Obese women less likely to complete mammograms

By Kate Madden Yee, AuntMinnie.com staff writer

February 2, 2011 -- Obese women are less likely to complete mammograms and more likely to report pain with the procedure, according to a new study published in the Journal of Women's Health.

The study, conducted by researchers at the Kaiser Permanente Center for Health Research in Portland, OR, evaluated the barriers to screening mammography compliance in the context of a reminder program (J Womens Health, February 2011, Vol. 20:3, pp. 1-8).

In addition to obesity posing a barrier to annual mammography screening, a woman's busy lifestyle also emerged as an obstacle, according to lead author Adrianne Feldstein, MD.

"We conducted a study a few years ago in which we assessed how women responded to consistent reminders for mammography screening, such as mailings or calls," Feldstein told AuntMinnie.com. "We found many patients still didn't respond and wanted to understand why, so we pursued this current study."

The study was conducted in 2008 and 2009 with Kaiser Permanente Northwest members between the ages of 50 and 69 in southern Washington and northern Oregon. Feldstein's team used electronic databases for data on patient membership, healthcare coverage, demographics, height, weight, vital signs, personal and family medical history, and healthcare use.

Feldstein's team discovered that the following patient characteristics were associated with lower mammogram completion rates:

  • Women younger than age 60
  • Health plan membership less than five years
  • Family income less than $40,000 per year

The study also found that obese women were more likely than nonobese women to report "too much pain" from mammograms: 31% versus 19%, respectively.

The barrier of pain at mammography screening is a public health issue in the area, according to Feldstein: 47% of the community-based, insured sample of women who had already had a prior mammogram and had been weighed were obese.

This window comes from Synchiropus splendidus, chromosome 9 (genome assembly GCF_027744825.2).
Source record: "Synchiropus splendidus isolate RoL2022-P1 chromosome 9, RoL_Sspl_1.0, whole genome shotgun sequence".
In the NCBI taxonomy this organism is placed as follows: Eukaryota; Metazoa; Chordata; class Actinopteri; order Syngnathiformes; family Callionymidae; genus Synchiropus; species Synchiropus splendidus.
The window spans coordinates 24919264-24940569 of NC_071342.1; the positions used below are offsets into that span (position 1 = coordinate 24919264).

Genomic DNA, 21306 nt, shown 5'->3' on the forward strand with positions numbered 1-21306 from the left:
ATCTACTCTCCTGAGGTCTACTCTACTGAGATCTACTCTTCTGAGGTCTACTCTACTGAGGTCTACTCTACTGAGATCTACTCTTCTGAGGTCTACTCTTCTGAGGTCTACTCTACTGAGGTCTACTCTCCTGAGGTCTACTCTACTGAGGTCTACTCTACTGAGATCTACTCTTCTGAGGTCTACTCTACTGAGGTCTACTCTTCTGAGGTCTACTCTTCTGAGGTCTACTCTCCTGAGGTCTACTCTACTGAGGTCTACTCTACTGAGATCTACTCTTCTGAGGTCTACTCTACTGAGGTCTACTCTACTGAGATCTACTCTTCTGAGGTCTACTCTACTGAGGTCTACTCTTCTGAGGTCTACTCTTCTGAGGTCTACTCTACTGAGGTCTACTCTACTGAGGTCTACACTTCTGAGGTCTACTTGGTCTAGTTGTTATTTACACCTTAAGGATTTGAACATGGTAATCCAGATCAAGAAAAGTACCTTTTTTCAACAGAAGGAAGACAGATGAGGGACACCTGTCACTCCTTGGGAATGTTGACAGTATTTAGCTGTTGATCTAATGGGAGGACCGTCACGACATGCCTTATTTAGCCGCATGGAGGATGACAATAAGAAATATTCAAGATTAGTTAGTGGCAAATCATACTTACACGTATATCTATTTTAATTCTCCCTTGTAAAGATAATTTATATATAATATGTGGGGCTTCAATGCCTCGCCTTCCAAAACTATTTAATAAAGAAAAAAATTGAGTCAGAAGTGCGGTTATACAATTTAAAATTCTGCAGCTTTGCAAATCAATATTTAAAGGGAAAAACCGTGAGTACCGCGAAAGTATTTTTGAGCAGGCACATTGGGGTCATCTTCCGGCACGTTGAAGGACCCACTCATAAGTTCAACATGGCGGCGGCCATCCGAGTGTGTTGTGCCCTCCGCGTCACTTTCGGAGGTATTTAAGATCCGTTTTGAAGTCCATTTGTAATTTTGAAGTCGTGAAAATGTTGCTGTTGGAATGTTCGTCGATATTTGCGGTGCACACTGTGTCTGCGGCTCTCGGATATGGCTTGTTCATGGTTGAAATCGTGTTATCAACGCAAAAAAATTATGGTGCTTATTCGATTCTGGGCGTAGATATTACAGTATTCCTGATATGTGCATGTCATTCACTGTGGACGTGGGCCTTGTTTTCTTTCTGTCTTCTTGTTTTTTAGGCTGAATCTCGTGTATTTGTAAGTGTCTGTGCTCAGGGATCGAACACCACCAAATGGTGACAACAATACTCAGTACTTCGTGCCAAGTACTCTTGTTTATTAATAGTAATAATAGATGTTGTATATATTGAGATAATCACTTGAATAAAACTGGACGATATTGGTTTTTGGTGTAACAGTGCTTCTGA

As well, younger women were more likely to report that they were "too busy" (19% compared with 6%) and that they had more worries about mammogram accuracy.

How can these obstacles be addressed? Mammography facilities can offer extended hours and mobile clinics to mitigate the convenience barrier, Feldstein said. And one idea for addressing pain at mammography is patient-guided compression: After the initial compression is done by the technologist, the patient may verbally control the amount of additional compression, according to Feldstein.

In any case, one size does not fit all in achieving success with mammography screening, she said.

"Our study found that, even when women have access to healthcare, there are still barriers to getting this important screening test," she wrote. "Tailored interventions are necessary to overcome these barriers."

By Kate Madden Yee
AuntMinnie.com staff writer
February 2, 2011

Study finds USPSTF mammo guidelines would increase death rate, January 25, 2011

Menstrual cycle affects mammo screening accuracy, December 7, 2010

Annual mammograms reduce mastectomy risk in younger women, December 6, 2010

Mammograms catch few cancers in young women: study, May 4, 2010

HHS states support for younger mammo screening, November 19, 2009

Copyright © 2011 AuntMinnie.com


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